- The Washington Times - Tuesday, April 29, 2003

The White House will begin a major push to pass a bill to fight the global spread of AIDS with a ceremony in the Rose Garden today while conservatives will attempt to bolster the legislation's abstinence provisions Thursday on the House floor.
President Bush, who proposed the initiative in January's State of the Union Address, has indicated that he would sign the bill that emerged earlier this month from the House International Relations Committee.
The House bill would spend $15 billion over the next five years to fight the disease in Africa and the Caribbean. The program is modeled after the "ABC" approach abstinence, being faithful and condom distribution that reduced HIV infection rates in Uganda from 21 percent to 6 percent since 1991.
Republicans see the bipartisan endorsement of the ABC approach as a major political victory.
"We think this is a conservative bill," said a Republican staffer on the House International Relations Committee. "The acknowledgement by the left of the usefulness of abstinence in fighting this dreadful disease is a concession of major proportions."
More conservative House members, however, think the abstinence provision lacks teeth. To remedy that, Rep. Joe Pitts, Pennsylvania Republican, is expected to introduce an amendment that would set aside a third of the funding specifically for abstinence and monogamy programs.
"The status quo is the marketing of condoms, and if there isn't a deliberate means for abstinence, the natural flow of the program will go to condom distribution," said an aide for Mr. Pitts.
Supporters of that amendment plan to lean heavily on the testimony Harvard researcher Edward C. Green gave to the House Energy and Commerce Committee in March. Once a skeptic of abstinence programs, he changed his mind after seeing the results it achieved in Africa.
"Many of us in the AIDS and public health communities didn't believe that abstinence or delay, and faithfulness, were realistic goals. It now seems we were wrong," Dr. Green testified.
Despite the White House's blessing, some conservative activists are so displeased with the final committee language that they are now urging the bill's defeat.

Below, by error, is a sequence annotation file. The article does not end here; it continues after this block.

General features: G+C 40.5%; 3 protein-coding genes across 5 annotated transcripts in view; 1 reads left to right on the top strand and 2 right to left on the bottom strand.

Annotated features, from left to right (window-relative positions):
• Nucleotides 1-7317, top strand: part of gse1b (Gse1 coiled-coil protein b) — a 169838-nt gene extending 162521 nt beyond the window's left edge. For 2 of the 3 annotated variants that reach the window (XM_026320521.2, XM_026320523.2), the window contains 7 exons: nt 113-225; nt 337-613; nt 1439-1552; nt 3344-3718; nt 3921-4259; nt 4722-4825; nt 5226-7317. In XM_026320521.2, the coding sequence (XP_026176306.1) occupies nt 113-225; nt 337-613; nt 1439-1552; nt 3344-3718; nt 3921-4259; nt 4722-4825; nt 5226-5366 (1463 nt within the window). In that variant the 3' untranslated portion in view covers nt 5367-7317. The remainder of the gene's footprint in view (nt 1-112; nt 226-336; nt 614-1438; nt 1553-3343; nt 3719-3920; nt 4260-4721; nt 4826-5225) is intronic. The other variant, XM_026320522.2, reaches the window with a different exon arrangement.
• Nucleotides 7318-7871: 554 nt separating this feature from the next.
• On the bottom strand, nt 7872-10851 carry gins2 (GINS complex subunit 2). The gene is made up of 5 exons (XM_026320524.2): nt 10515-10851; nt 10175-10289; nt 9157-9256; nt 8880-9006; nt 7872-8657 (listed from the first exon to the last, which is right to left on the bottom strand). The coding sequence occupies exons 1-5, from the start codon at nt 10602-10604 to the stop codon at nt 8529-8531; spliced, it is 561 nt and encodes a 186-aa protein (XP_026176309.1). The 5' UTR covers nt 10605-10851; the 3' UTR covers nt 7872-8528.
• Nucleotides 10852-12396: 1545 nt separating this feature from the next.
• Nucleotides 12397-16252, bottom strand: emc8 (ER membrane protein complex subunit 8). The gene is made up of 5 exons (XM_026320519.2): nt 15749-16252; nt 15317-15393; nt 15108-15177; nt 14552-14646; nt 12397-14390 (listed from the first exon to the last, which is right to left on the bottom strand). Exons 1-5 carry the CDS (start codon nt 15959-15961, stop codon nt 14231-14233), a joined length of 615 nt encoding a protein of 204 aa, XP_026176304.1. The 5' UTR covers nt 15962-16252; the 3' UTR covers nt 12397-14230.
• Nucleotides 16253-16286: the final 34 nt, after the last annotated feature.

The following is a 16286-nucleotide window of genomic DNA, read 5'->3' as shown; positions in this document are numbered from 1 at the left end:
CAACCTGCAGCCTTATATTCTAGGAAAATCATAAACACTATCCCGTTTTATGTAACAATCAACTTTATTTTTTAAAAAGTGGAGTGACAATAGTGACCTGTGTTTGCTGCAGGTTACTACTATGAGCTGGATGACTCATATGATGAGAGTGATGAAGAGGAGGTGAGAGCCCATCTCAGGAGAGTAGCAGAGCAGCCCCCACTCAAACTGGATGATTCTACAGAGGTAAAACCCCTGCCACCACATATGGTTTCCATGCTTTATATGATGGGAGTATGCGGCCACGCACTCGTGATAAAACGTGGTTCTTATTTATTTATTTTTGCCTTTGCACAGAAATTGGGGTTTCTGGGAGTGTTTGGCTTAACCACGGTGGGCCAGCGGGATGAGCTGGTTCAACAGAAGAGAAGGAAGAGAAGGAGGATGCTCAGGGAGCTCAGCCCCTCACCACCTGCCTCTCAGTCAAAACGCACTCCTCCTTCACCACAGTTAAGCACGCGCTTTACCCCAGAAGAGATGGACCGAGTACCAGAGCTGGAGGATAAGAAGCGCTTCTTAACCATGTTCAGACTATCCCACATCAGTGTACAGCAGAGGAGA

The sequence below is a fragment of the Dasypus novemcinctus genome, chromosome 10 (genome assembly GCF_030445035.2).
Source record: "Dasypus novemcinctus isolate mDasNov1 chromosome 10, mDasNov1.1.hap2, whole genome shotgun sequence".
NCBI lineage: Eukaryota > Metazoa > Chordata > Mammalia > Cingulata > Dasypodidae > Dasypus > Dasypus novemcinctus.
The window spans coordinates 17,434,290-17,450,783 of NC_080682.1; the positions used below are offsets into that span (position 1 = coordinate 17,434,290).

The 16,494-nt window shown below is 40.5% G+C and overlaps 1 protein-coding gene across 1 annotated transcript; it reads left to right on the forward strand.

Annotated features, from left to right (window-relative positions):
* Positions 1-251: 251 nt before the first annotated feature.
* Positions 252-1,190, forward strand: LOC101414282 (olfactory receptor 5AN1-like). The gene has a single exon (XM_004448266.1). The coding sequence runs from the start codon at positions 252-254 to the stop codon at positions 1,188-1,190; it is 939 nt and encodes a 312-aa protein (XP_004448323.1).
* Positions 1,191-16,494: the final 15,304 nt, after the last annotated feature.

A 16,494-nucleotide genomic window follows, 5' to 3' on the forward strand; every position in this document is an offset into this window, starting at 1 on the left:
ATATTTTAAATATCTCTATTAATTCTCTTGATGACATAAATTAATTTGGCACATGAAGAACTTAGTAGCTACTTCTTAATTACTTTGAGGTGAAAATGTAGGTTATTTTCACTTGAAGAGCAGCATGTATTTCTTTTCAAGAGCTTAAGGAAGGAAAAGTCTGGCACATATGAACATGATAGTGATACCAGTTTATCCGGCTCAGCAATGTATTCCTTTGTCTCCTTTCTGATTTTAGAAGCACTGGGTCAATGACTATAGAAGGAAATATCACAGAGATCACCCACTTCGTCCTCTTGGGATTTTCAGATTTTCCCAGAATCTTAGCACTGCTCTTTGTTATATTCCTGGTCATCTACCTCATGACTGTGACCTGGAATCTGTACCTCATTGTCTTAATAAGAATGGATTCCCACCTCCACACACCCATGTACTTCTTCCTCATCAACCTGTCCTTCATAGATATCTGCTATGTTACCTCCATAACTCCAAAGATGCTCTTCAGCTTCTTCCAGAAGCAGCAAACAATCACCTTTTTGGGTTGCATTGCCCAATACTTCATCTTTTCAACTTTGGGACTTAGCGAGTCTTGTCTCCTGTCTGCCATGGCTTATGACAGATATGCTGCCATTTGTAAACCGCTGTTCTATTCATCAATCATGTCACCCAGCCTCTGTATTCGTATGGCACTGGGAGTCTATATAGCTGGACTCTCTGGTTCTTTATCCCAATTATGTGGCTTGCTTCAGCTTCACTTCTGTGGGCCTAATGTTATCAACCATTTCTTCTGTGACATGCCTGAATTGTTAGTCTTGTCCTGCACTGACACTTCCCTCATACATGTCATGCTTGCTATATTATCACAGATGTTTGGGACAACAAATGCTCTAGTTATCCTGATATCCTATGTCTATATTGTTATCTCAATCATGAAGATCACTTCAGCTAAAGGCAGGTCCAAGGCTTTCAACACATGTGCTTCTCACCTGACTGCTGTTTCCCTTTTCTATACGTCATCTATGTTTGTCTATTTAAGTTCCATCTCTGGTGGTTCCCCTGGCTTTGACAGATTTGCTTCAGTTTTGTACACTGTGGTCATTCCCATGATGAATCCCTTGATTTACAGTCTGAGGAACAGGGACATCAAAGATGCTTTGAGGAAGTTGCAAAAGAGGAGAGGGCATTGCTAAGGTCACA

"It appears again the White House is so eager for the photo-op of a Rose Garden bill-signing ceremony that it will accept deeply flawed legislation even though it does not embody the principles the president himself laid out," said Ken Connor, president of the Family Research Council.
Other amendments expected to be offered by Republicans Thursday include one that would cap the amount of taxpayer money that goes to the Global Fund To Fight HIV/AIDS, Malaria and Tuberculosis. Supporters of that amendment oppose pouring $1 billion into an internationally operated fund they feel lacks sufficient oversight and accountability.
Among those in attendance in the Rose Garden today will be Kate Carr, president of the Elizabeth Glaser Pediatric AIDS Foundation. She said her organization "would like to see the [bill] stay as it exists," rather than include some of the conservative amendments.
"We're pretty happy with this bill. And we are ecstatic with the attention that the president has given this bill," Mrs. Carr said. "With all the other priorities, he has chosen to focus attention on this. It's time for Congress to do its job and get this bill passed."
Andy Fisher, spokesman for the Senate Foreign Relations Committee, said Chairman Richard G. Lugar will be at the Rose Garden ceremony today and will likely mark up a bill by mid-May.
"The final version will depend in part on what the House passes on Thursday," Mr. Fisher said.

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